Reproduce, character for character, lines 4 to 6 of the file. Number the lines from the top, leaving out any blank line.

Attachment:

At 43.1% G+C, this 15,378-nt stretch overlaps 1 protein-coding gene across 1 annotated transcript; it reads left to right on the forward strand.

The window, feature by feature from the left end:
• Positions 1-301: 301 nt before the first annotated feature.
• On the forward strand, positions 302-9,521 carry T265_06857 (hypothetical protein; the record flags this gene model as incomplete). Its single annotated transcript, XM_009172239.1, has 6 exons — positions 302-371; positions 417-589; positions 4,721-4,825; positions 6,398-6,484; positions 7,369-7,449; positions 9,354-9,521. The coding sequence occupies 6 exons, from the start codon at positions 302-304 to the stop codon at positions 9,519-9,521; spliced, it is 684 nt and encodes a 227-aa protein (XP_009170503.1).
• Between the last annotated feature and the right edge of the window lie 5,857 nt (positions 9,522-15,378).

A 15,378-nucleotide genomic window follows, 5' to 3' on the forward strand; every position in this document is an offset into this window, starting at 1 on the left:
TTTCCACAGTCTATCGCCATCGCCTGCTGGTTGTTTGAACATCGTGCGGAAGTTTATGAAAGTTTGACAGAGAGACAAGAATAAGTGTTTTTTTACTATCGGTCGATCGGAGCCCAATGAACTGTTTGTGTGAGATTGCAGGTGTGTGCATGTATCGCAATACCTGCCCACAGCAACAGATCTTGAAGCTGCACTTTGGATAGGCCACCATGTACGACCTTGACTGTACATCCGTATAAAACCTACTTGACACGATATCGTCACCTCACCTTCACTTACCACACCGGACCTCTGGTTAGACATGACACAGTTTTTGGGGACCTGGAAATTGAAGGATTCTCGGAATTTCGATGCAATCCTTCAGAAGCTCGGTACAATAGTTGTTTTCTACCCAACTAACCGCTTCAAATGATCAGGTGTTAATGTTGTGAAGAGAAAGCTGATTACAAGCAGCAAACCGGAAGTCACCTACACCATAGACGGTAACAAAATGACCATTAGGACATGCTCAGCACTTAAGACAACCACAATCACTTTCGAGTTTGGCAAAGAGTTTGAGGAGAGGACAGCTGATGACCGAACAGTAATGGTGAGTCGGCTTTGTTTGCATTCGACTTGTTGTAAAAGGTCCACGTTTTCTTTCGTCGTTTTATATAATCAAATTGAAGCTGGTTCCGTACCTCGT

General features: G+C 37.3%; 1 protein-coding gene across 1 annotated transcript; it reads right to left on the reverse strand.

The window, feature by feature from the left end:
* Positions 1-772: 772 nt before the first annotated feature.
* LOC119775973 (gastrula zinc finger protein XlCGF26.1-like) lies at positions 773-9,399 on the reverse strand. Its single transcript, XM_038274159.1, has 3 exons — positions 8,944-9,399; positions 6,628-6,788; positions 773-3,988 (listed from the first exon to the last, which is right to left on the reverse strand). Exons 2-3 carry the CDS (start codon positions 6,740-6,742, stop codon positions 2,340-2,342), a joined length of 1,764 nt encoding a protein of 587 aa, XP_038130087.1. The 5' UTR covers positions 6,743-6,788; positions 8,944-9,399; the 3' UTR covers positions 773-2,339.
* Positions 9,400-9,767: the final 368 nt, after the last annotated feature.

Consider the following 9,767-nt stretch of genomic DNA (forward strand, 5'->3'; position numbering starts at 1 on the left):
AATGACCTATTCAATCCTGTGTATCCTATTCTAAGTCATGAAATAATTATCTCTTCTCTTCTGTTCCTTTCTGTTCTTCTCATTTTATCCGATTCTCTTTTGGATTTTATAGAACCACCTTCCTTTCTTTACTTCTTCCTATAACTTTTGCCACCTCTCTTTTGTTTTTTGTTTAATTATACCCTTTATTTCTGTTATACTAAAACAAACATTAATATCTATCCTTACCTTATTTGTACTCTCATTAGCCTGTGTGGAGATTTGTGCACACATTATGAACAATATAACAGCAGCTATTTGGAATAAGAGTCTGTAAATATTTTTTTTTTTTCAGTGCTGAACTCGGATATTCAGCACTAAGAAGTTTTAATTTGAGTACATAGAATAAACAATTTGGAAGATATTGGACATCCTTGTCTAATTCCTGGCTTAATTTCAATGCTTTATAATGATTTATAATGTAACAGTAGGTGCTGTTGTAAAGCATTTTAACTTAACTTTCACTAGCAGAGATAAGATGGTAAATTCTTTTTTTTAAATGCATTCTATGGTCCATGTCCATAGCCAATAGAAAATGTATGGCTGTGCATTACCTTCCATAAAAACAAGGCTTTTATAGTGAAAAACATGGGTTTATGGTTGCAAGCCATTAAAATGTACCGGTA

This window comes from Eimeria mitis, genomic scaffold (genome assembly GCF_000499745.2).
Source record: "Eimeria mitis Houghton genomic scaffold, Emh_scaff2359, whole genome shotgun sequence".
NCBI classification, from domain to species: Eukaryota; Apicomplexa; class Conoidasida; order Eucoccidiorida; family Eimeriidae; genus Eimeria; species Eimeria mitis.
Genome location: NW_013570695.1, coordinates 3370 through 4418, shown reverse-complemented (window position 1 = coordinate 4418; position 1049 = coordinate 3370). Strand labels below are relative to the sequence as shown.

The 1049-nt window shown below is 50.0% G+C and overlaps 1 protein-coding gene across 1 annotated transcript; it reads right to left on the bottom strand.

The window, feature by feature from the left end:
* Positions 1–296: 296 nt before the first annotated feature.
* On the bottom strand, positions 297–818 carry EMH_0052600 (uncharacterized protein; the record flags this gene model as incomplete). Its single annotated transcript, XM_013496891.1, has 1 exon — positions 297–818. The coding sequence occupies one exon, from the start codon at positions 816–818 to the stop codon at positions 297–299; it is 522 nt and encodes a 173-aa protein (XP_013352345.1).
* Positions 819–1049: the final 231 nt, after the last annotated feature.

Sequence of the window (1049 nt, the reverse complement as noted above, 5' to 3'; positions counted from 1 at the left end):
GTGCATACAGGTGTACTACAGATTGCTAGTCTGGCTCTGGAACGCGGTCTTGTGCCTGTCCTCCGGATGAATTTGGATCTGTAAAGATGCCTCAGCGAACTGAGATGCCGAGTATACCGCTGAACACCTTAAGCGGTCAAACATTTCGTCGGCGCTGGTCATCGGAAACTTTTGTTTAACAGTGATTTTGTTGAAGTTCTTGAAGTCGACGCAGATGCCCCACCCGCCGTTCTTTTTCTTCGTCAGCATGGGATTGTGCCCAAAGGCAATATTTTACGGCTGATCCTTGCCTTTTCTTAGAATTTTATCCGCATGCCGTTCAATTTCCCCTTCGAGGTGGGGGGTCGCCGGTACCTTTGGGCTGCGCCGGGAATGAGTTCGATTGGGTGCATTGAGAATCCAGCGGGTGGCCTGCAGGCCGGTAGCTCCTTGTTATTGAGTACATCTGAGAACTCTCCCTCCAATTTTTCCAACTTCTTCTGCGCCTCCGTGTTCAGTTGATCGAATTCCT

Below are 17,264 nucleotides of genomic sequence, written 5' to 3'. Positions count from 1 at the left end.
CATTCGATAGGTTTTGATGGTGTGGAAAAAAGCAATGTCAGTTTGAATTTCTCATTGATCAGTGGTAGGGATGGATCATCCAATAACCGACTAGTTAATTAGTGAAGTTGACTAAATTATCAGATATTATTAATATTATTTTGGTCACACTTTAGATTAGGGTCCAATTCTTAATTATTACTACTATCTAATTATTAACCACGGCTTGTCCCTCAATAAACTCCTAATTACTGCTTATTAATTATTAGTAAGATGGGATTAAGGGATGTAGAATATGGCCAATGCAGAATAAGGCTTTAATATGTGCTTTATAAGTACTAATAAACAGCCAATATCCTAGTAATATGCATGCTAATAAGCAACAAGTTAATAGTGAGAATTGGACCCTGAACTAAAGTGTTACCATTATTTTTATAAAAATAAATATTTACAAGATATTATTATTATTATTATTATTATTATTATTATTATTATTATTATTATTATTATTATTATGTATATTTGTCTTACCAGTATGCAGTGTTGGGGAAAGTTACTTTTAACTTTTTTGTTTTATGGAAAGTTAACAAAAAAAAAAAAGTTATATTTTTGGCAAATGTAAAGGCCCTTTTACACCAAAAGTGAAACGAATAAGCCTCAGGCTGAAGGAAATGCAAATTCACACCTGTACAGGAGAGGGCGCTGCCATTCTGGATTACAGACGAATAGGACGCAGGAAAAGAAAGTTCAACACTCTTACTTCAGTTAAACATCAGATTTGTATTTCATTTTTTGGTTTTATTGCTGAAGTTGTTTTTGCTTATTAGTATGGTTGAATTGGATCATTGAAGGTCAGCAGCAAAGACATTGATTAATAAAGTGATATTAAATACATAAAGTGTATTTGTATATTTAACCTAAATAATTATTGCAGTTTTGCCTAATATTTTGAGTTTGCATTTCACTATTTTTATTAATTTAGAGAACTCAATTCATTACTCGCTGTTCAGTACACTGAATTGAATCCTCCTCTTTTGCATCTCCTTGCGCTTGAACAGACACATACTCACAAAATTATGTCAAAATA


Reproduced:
• On the forward strand, positions 302-9,521 carry T265_06857 (hypothetical protein; the record flags this gene model as incomplete). Its single annotated transcript, XM_009172239.1, has 6 exons — positions 302-371; positions 417-589; positions 4,721-4,825; positions 6,398-6,484; positions 7,369-7,449; positions 9,354-9,521. The coding sequence occupies 6 exons, from the start codon at positions 302-304 to the stop codon at positions 9,519-9,521; spliced, it is 684 nt and encodes a 227-aa protein (XP_009170503.1).
• Between the last annotated feature and the right edge of the window lie 5,857 nt (positions 9,522-15,378).

A 15,378-nucleotide genomic window follows, 5' to 3' on the forward strand; every position in this document is an offset into this window, starting at 1 on the left: